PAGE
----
Naming things

Yesterday I met my new therapist. My old one is moving to another country, so she trusted my files with someone whose work she’s known for a long time.

We started talking, and for the first time I heard the story of my life being given specific and scary names. She said I had a lot of symptoms of post-traumatic stress, and that a lot of events in my life could be considered traumatic. I always thought post-traumatic stress was something only people who had survived war, natural disasters, physical or sexual abuse would experience. Turns out the definition of trauma is anything that threatens one’s survival, and that can include for instance the loss of a close relative in the early years of a young child, especially if the child doesn’t have a secure attachment to the parents and doesn’t have the emotional language to cope with it. That being said, my life has a series of minor traumas and at least three events that, if not considered major, are at least traumas written in bold. The fact that I’m a hypervigilant and have had trouble sleeping since my teenage years is nothing but a consequence.

Then I learned that I had at least two dissociative episodes in my life. One when I was 5 and had to be hospitalized because my legs went numb and I couldn’t feel them or move them, and the other after I turned 20 and suffered an episode of transient global amnesia and failed to remember stressful events in my then recent past. Even my recent state of daydreaming (see previous post) is a form, though mild, of dissociation. To me, “dissociation” and “dissociative” are scary words, so I felt apprehensive when I heard her saying that.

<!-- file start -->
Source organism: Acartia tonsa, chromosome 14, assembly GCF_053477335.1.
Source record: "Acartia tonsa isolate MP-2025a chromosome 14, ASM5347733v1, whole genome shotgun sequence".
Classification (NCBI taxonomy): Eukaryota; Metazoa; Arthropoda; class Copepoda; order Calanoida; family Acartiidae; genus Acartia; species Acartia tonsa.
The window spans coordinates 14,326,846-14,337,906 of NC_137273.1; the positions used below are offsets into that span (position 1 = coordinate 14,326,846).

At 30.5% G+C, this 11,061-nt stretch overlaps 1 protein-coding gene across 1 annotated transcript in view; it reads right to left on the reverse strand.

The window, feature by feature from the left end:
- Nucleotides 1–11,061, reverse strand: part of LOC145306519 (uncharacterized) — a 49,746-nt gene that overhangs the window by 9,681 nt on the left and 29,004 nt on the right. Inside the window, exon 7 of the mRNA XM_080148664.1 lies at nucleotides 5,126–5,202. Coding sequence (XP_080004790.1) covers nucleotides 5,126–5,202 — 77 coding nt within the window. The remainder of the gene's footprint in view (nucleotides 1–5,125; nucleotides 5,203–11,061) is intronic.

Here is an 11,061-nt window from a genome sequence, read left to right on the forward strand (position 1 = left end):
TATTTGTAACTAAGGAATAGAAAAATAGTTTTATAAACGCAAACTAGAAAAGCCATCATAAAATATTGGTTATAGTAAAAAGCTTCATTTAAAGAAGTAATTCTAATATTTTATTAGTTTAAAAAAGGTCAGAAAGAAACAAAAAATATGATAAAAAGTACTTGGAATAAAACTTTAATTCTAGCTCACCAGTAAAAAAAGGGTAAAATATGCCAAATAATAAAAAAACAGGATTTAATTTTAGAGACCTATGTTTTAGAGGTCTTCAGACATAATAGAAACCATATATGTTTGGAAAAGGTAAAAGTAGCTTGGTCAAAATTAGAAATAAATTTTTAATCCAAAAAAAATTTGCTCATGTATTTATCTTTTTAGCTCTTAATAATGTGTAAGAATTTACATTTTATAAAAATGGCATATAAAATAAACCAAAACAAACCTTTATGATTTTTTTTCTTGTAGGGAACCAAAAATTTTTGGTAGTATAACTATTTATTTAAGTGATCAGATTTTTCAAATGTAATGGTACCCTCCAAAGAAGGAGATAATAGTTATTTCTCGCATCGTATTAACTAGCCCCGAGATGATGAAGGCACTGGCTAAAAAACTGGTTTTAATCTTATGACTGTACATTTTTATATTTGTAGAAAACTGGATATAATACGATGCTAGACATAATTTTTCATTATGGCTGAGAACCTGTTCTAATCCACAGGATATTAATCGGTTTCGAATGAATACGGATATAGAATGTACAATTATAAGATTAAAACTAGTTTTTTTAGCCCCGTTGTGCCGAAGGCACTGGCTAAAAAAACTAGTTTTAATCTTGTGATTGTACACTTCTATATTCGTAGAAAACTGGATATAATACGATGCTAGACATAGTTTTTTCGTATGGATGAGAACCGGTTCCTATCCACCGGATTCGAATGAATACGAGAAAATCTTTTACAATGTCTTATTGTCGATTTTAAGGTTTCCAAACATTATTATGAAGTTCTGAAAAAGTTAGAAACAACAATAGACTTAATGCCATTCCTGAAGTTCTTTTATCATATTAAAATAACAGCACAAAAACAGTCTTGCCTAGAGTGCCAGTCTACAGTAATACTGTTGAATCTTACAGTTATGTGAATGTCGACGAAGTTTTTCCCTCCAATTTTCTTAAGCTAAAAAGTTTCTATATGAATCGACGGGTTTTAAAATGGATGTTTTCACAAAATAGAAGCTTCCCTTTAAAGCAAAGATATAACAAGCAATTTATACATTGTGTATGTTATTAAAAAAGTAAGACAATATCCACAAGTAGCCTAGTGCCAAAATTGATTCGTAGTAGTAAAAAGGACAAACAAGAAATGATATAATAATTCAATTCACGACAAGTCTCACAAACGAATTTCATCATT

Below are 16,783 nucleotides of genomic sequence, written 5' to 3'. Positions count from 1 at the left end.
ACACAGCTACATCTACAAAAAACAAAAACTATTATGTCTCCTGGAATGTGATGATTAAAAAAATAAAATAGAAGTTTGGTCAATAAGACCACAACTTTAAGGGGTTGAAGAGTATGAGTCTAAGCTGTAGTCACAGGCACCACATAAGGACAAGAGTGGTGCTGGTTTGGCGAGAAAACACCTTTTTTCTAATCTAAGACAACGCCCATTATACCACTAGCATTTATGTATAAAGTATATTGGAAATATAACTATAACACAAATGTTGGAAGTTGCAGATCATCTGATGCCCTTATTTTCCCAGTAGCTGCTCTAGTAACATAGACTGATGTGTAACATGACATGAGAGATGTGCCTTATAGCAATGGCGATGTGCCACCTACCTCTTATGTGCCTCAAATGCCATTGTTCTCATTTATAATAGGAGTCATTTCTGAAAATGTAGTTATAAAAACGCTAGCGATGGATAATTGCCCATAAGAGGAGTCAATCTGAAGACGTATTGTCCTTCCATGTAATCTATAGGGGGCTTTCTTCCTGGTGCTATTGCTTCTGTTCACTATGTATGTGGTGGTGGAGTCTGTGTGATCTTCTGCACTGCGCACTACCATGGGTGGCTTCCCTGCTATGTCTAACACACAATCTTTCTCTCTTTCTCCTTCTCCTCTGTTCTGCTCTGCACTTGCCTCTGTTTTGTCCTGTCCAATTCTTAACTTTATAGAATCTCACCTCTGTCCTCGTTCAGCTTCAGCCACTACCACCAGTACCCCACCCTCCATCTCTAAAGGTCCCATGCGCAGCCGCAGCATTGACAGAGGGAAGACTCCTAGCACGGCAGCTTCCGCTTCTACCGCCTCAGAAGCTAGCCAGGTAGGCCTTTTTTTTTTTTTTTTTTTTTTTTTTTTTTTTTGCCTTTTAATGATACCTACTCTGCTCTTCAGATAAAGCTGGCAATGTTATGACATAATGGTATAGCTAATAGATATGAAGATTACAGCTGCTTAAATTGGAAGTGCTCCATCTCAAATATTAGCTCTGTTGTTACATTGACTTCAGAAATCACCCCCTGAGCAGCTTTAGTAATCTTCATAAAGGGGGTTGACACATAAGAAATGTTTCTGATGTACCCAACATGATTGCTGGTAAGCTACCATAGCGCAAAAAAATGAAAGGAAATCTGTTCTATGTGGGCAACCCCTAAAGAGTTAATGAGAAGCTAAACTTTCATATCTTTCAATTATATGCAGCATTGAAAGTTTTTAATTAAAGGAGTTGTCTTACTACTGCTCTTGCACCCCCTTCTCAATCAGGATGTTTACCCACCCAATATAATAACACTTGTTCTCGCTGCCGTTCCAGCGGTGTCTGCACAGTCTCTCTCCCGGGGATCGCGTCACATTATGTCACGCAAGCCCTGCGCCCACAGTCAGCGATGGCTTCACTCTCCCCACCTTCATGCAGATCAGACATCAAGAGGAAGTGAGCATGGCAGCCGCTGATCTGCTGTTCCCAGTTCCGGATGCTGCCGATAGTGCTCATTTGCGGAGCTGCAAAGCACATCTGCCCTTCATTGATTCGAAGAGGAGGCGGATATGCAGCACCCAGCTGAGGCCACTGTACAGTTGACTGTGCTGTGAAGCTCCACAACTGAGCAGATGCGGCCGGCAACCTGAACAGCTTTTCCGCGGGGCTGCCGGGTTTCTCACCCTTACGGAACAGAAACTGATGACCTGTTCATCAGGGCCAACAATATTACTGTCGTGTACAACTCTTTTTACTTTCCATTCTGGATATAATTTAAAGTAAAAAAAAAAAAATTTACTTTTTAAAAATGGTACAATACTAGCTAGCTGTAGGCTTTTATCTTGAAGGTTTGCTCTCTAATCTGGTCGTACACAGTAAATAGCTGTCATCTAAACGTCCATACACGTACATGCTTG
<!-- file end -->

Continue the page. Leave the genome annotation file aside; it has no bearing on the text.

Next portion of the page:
I also felt that returning to therapy after a little hiatus brought back all the resentment, anger, and fear I carry with me and that have been anesthetized through daydreaming and being on a break from therapy.

Overall, I feel like a car when you step on the accelerator with the hand brake pulled up. The engine roars and the rotations in the rev counter go up — and that’s my survival instinct, all ready to go and fight and scream… But the car isn’t really going anywhere, is it?

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3 thoughts on “Naming things

  1. I understand the basic human need to name everything in order for that thing to be real, or to give us the illusion that, once we name it, we can deal with it. “If I know the specific name of this and that, I’ll have power over it”. If you know the name of your disease or condition, you can cure it.
    Which is all very well, by I’ve always felt that the psyche doctors tend to go a little overboard with all their labeling. Our minds – and emotions – are far more complex and boundless than what they try to make them sound.
    As much as I can relate to our need to name and define what and how we are (how are we to understand anything if we don’t, right?) the way the psychs over-do it is one of my pet peeves.
    That being said, most of the times it is best to get rid of all the dirt swept under the rug and throw it out. But not all wounds are meant to be healed… If you feel you’re moving backwards (or nowhere) instead of forward, maybe there’s no point in digging up the past and/or the subconscious.

    Signed: the girl with schizotypal personality disorder 🙂

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    1. I agree that our minds and emotions are far more complex than labels, but I’ve been underdiagnosed for a long time now and things have been snowballing because of that. I myself ignored warning signs because I thought everything would pass. It didn’t, it just got worse. I’m not sure the problem is with digging up the past, but maybe how you/your therapist do it… I shall see.

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